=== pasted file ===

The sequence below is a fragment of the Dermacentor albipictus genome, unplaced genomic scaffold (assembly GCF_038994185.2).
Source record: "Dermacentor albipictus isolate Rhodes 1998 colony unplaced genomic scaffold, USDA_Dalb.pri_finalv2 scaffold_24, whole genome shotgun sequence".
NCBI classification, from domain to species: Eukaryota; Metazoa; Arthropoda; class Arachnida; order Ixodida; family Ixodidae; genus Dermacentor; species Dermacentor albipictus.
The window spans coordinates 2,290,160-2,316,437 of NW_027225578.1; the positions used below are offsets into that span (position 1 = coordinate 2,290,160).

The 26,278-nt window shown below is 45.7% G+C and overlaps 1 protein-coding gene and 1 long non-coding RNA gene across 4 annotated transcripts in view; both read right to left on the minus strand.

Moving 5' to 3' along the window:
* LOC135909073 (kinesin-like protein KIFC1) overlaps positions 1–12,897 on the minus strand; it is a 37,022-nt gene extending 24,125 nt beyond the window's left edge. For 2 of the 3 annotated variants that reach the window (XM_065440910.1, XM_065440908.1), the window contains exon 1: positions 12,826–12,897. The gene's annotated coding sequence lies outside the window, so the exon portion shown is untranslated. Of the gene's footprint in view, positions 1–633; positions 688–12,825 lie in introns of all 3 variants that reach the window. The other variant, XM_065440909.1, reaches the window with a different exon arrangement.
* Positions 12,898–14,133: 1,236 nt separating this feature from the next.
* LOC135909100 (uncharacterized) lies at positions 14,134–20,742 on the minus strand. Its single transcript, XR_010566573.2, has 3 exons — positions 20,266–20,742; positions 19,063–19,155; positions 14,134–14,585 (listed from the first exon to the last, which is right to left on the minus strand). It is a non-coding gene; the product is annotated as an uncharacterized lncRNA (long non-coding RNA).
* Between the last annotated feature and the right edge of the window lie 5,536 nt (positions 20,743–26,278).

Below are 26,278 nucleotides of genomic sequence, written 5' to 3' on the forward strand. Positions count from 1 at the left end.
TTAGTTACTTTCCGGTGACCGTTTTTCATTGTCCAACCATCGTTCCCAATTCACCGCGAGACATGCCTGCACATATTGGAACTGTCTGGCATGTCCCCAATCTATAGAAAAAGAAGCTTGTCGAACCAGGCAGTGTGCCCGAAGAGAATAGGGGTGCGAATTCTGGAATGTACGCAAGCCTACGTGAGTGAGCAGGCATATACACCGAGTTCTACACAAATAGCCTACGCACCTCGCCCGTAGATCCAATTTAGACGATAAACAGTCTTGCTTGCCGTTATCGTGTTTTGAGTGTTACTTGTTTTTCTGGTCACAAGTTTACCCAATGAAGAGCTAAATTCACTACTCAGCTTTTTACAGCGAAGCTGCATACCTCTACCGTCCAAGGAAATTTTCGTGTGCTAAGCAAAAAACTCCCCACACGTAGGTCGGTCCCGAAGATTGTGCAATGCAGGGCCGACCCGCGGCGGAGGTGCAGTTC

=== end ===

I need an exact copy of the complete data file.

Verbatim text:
The sequence below is a fragment of the Dermacentor albipictus genome, unplaced genomic scaffold (assembly GCF_038994185.2).
Source record: "Dermacentor albipictus isolate Rhodes 1998 colony unplaced genomic scaffold, USDA_Dalb.pri_finalv2 scaffold_24, whole genome shotgun sequence".
NCBI classification, from domain to species: Eukaryota; Metazoa; Arthropoda; class Arachnida; order Ixodida; family Ixodidae; genus Dermacentor; species Dermacentor albipictus.
The window spans coordinates 2,290,160-2,316,437 of NW_027225578.1; the positions used below are offsets into that span (position 1 = coordinate 2,290,160).

The 26,278-nt window shown below is 45.7% G+C and overlaps 1 protein-coding gene and 1 long non-coding RNA gene across 4 annotated transcripts in view; both read right to left on the minus strand.

Moving 5' to 3' along the window:
* LOC135909073 (kinesin-like protein KIFC1) overlaps positions 1–12,897 on the minus strand; it is a 37,022-nt gene extending 24,125 nt beyond the window's left edge. For 2 of the 3 annotated variants that reach the window (XM_065440910.1, XM_065440908.1), the window contains exon 1: positions 12,826–12,897. The gene's annotated coding sequence lies outside the window, so the exon portion shown is untranslated. Of the gene's footprint in view, positions 1–633; positions 688–12,825 lie in introns of all 3 variants that reach the window. The other variant, XM_065440909.1, reaches the window with a different exon arrangement.
* Positions 12,898–14,133: 1,236 nt separating this feature from the next.
* LOC135909100 (uncharacterized) lies at positions 14,134–20,742 on the minus strand. Its single transcript, XR_010566573.2, has 3 exons — positions 20,266–20,742; positions 19,063–19,155; positions 14,134–14,585 (listed from the first exon to the last, which is right to left on the minus strand). It is a non-coding gene; the product is annotated as an uncharacterized lncRNA (long non-coding RNA).
* Between the last annotated feature and the right edge of the window lie 5,536 nt (positions 20,743–26,278).

Below are 26,278 nucleotides of genomic sequence, written 5' to 3' on the forward strand. Positions count from 1 at the left end.
TTAGTTACTTTCCGGTGACCGTTTTTCATTGTCCAACCATCGTTCCCAATTCACCGCGAGACATGCCTGCACATATTGGAACTGTCTGGCATGTCCCCAATCTATAGAAAAAGAAGCTTGTCGAACCAGGCAGTGTGCCCGAAGAGAATAGGGGTGCGAATTCTGGAATGTACGCAAGCCTACGTGAGTGAGCAGGCATATACACCGAGTTCTACACAAATAGCCTACGCACCTCGCCCGTAGATCCAATTTAGACGATAAACAGTCTTGCTTGCCGTTATCGTGTTTTGAGTGTTACTTGTTTTTCTGGTCACAAGTTTACCCAATGAAGAGCTAAATTCACTACTCAGCTTTTTACAGCGAAGCTGCATACCTCTACCGTCCAAGGAAATTTTCGTGTGCTAAGCAAAAAACTCCCCACACGTAGGTCGGTCCCGAAGATTGTGCAATGCAGGGCCGACCCGCGGCGGAGGTGCAGTTC